The people of Canada have a long tradition of identifying themselves according to the land or nation of their sometimes remote ancestors. Over the past few decades, however, a rapidly growing number have begun describing themselves in the census as Canadians. The proportion of the population claiming some element of Canadian ethno-cultural ancestry climbed from fewer than 1% in 1986 to nearly 40% in 2001, making it by far the most common ethno-cultural ancestry reported on the census.

    Using data from the censuses of population, this article explores the potential reasons behind these changes. It begins by discussing our understanding of ethnicity and how it has changed over time. The article then reviews some of the meanings attached specifically to Canadian ethnicity and follows by examining the characteristics of individuals who, according to the 2001 Census, reported having a Canadian ethnic background.

    Release date: 2005-03-08

  • Articles and reports: 11-008-X20040047777
    Description:

    Self-employment is more common in rural than urban Canada. In 2001, about one in four workers in rural areas, villages and small towns earned at least some of their income from self-employment, compared with only one in six in Canada as a whole. Of course, farming is a key element explaining high self-employment rates in rural and small town Canada. But although farm self-employment remains a key source of income and employment for many, its importance has declined and self-employment activity on the non-farm side has been increasing rapidly.

    The forces driving self-employment in smaller labour markets may be complex, but there is no doubt that entrepreneurship is thriving in rural Canada, despite the waning importance of farm self-employment. This article uses data from the Census of Population to describe non-farm self-employment among workers aged 20 to 64 living in Canada's rural areas and small towns.

    Release date: 2005-03-08

  • Articles and reports: 21-006-X2005002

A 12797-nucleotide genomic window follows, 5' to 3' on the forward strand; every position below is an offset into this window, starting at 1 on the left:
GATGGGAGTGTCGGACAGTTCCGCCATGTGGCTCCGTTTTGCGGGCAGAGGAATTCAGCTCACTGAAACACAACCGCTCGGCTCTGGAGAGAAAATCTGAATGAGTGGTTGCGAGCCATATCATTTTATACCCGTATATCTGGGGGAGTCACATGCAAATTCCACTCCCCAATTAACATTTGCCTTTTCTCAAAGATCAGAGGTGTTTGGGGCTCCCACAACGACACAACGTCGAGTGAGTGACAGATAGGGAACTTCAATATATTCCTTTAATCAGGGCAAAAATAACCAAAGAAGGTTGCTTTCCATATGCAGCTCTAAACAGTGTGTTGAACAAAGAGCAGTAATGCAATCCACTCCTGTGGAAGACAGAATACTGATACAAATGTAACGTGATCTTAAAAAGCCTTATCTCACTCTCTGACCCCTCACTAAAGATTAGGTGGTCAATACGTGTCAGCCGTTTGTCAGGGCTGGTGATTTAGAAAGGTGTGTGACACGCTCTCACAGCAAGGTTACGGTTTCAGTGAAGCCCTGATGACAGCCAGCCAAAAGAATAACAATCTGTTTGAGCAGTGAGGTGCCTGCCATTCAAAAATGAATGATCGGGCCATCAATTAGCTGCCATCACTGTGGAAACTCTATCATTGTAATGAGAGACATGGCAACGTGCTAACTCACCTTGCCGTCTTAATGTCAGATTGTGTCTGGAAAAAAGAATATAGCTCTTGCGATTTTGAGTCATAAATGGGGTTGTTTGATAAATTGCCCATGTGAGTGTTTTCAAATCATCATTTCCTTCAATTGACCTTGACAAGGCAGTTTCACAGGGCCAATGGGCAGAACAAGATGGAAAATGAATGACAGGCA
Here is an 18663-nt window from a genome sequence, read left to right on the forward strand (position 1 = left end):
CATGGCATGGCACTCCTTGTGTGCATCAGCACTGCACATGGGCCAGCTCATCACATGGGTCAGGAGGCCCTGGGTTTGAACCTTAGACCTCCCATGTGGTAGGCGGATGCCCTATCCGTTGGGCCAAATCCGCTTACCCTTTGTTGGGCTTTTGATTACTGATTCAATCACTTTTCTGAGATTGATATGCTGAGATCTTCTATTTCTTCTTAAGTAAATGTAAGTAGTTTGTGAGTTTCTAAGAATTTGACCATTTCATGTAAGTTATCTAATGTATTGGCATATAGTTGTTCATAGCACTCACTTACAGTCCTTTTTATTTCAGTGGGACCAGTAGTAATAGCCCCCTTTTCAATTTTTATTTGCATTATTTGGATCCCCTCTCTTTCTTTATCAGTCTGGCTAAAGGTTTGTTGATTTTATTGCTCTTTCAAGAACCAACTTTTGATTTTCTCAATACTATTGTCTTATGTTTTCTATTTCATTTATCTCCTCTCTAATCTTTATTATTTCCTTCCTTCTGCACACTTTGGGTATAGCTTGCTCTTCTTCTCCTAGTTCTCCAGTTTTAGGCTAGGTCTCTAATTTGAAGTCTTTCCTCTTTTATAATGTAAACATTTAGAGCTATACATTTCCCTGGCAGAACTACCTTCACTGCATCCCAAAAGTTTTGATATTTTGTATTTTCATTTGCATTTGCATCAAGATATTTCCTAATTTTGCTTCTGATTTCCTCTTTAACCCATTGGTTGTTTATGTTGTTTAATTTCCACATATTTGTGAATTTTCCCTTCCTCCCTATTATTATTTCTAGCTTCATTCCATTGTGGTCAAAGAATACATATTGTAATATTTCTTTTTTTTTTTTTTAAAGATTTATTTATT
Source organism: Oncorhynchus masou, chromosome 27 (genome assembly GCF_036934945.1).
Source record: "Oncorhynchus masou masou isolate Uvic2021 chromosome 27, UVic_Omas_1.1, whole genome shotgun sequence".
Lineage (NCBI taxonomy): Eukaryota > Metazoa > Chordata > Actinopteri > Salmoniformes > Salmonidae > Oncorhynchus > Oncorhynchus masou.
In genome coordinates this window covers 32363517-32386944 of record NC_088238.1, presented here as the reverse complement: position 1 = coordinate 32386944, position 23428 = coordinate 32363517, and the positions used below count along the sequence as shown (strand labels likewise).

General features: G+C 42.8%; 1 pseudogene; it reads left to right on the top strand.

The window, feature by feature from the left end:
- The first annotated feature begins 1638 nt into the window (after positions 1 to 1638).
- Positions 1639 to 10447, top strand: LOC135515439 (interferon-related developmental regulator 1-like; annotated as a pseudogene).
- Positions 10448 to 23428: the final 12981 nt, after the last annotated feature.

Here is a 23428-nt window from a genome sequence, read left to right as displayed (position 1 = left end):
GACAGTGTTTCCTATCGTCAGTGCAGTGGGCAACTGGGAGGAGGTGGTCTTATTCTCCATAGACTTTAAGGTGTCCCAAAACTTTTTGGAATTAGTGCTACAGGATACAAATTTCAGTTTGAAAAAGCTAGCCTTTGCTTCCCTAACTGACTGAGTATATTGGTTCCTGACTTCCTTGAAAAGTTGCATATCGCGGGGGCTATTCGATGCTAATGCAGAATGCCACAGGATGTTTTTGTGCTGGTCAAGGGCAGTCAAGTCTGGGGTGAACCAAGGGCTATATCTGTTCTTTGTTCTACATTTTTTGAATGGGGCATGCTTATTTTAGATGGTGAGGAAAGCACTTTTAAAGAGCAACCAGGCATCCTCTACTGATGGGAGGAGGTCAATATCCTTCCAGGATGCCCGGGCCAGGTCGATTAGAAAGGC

Description:

    This bulletin investigates the spatial distribution of occupational structure and its change between 1991 and 2001.

    Release date: 2005-02-24

  • Articles and reports: 21-006-X2005001
    Description:

    This bulletin examines the trends in agricultural and non-agricultural land use across Canada from 1951-2001. The analysis updates the earlier reports by Hofmann(2001) and Statistics Canada (2001).

    Release date: 2005-01-31

  • Articles and reports: 21-006-X2004008
    Description:

    This bulletin examines the growth in tourism employment in rural Canada over the period 1996 to 2003.

    Release date: 2005-01-07

Reference (2)

Reference (2) (2 results)

  • Technical products: 21-601-M2005076
    Description:

    This report reviews the literature related to the spatial variation of skills and human capital and its implication for local innovation capacity and economic development. The report develops around three major themes 1) skills and human capital; 2) innovation and technological change; and 3) growth.

    Release date: 2005-11-15

  • Technical products: 75F0002M2005001
    Description:

    Comparative analysis of poverty dynamics incidence - transitions, and persistence - can yield important insights about the nature of poverty and the effectiveness of alternative policy responses. This manuscript compares poverty dynamics in four advanced industrial countries (Canada, unified Germany, Great Britain, and the United States) for overlapping six-year periods in the 1990s. The data indicate that poverty persistence is higher in North America than in Europe; for example, despite high incidence, poverty in Great Britain is relatively transitory. Most poverty transitions, and the prevalence of chronic poverty, are associated with employment instability and family dissolution in all four countries. The results also suggest that differences in social policy are crucial for the observed differences in poverty incidence and persistence between Europe and North America.

    Release date: 2005-01-31